HONG KONG (Reuters) - Investors are snapping up property near a proposed $45 billion business zone in the Chinese boom town of Shenzhen, betting that the government’s plans to further open its capital markets with a “mini-Hong Kong” will spur real estate values.
Prices for some new residential projects near Qianhai, just an hour by car from Hong Kong, average around 33,800 yuan ($5,300) per square meter. That is nearly double the going rate in Shenzhen, a metropolis of 10 million crammed with ports and skyscrapers and home to Chinese corporate goliaths such as carmaker BYD Co and Huawei Technologies.
Growth in residential property prices in China’s major cities has outpaced that of average household incomes by 16 times over the last two decades, according to a Credit Suisse report. Fears of a bubble led to a series of tightening measures to rein in prices, which fell in 21 cities in June versus 40 in May, according to official data.
“It’s too early to decide whether it will become a bubble,” said Raymond So, Dean of School of Business at Hang Seng Management College in Hong Kong, when asked if Qianhai would disappoint.
Detailed zoning plans are not yet in place, making it difficult to assess the real value of property in the Qianhai area, So said.
Qianhai, a 15-square-kilometre experimental zone for service sector reforms, had collected accumulated investment intentions worth 300 billion yuan as of July 16, said Shenzhen Party Secretary Wang Rong.
Investors have looked beyond the sparse and muddy reclaimed zone, snapping up unfinished properties, with a jump in sales clearly evident after China unveiled details of the project at a high-profile ceremony at the end of June.
In many ways, Qianhai resembles Shenzhen three decades ago before it became a pioneer of China’s economic reforms. In 1980, the city was no more than a bucolic backwater of 30,000 villagers living off paddy fields and the sea.
Qianhai officials signed co-operation deals with 37 companies in Hong Kong this week, while Chinese private equity firm Hony Capital said it had been appointed to bring leading foreign funds to the zone, a sign that China is wasting no time in developing the area.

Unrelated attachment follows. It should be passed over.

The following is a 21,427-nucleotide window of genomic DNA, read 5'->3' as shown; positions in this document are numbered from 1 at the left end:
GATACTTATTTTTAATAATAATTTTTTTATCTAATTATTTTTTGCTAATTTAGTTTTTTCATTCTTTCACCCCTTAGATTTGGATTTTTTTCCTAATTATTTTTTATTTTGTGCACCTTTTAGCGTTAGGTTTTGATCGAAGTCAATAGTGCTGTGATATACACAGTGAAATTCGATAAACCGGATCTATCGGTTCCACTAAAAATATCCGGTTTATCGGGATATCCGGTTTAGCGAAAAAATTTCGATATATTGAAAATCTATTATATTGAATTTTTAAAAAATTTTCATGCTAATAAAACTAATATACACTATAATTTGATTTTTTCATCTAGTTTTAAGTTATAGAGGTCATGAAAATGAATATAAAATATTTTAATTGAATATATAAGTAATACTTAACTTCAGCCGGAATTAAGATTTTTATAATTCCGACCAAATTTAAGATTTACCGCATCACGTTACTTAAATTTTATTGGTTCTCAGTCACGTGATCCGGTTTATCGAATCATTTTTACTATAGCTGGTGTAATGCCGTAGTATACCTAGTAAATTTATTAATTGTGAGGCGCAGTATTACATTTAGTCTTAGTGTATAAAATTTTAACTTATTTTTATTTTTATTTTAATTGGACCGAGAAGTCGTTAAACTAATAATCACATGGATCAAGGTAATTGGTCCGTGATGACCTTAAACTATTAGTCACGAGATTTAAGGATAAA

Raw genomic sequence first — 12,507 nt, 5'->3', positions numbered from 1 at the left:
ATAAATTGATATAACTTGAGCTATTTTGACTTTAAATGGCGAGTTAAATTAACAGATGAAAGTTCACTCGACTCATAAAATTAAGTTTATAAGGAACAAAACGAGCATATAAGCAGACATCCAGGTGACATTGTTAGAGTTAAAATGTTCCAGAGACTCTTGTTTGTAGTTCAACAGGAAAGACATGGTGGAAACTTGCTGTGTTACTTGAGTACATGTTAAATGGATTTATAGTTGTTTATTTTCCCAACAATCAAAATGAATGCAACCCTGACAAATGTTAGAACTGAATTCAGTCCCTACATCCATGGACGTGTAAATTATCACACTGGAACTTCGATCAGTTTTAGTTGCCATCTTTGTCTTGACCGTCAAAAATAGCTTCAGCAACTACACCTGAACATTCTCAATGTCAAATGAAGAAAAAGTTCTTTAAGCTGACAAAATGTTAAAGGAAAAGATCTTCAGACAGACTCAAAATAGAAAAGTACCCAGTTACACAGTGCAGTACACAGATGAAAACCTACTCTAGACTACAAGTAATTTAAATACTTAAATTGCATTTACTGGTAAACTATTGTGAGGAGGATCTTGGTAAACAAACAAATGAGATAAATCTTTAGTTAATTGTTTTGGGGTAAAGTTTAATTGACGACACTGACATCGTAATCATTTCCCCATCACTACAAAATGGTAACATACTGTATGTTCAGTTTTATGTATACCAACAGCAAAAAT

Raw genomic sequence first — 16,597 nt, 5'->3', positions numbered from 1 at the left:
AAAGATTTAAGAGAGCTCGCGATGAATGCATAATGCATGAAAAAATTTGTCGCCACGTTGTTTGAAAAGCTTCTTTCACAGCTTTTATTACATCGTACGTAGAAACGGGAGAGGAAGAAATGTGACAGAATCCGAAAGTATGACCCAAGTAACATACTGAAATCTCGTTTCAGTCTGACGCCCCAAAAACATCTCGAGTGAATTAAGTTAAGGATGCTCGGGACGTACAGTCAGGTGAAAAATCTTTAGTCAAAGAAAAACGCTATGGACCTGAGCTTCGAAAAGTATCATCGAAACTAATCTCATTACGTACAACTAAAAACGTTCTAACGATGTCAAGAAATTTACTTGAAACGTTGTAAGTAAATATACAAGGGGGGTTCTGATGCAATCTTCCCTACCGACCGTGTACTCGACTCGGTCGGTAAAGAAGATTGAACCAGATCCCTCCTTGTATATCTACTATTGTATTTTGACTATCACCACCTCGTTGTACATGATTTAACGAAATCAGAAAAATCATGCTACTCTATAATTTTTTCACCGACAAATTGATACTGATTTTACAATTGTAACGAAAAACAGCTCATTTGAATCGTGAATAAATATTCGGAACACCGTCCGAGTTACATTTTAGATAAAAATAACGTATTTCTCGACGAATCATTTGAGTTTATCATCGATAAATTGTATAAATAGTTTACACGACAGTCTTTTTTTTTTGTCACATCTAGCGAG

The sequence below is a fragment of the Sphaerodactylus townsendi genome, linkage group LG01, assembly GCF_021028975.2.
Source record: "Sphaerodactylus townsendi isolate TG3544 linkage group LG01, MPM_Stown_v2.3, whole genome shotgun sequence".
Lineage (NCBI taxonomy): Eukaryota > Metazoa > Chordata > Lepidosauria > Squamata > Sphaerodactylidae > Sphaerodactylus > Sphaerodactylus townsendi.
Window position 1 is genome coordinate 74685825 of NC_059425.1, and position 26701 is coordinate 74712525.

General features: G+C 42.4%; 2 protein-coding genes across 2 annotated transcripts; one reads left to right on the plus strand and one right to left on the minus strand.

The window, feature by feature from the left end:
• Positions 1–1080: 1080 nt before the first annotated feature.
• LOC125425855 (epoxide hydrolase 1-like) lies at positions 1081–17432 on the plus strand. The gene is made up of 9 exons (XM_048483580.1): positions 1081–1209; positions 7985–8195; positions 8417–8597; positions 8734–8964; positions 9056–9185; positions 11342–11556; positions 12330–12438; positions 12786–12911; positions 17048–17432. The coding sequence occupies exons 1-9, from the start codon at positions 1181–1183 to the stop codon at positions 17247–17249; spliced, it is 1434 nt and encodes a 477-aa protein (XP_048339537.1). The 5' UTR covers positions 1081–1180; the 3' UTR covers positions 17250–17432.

The flood of interest comes amid signs of a turn in China’s property prices, which broke eight straight months of decline in June, signaling that pro-growth policies are gaining traction.
Commercial property stocks are also benefiting.
Shares of Shenzhen government-backed commercial property developer Shahe Industry, which is 15 minutes by car from the proposed business zone, hit their highest in more than a year in early July even though a company executive said it had not signed any deal on the Qianhai project. Its shares have surged more than 70 percent so far this year, outpacing an 18 percent gain in China’s property index.
Some market watchers, however, are skeptical.
“The Qianhai concept and government tie may have played into the share price surge, but solely investing in the concept is irrational,” said a Shenzhen-based analyst who declined to be named.
Rongjiang Tianyu, an apartment complex being developed by Shenzhen Rongjiang Industry Co Ltd, has less than 10 units left out of 156 that went on sale on July 4, said a property saleswoman surnamed Chen.
She said 90 percent of the units, which are due to be ready for tenants towards the end of 2013, were sold on the first day. The units are priced almost double the Shenzhen average of 19,000 yuan per square meter.
Dananshan Ziyuan, a block of town houses advertised online as “being right in greater Qianhai” and “having immeasurable future appreciation potential,” has villas on sale for up to 100 million yuan, another saleswoman surnamed Li told Reuters.
Units went on sale in early June and about 10 of 91 villas are left, while one of two 100-million-yuan houses has been sold, Li said.
Some of the most expensive homes in the block cost 236,406 yuan ($37,100) per square meter, compared with the $27,200 per square meter for a luxury unit in Paris, or $23,300 per square meter in New York’s Manhattan district in 2011, according to data from Knight Frank.
($1 = 6.3729 Chinese yuan)
Additional reporting by Alex Frew McMillan; Editing by Michael Flaherty, Anne Marie Roantree and Ryan Woo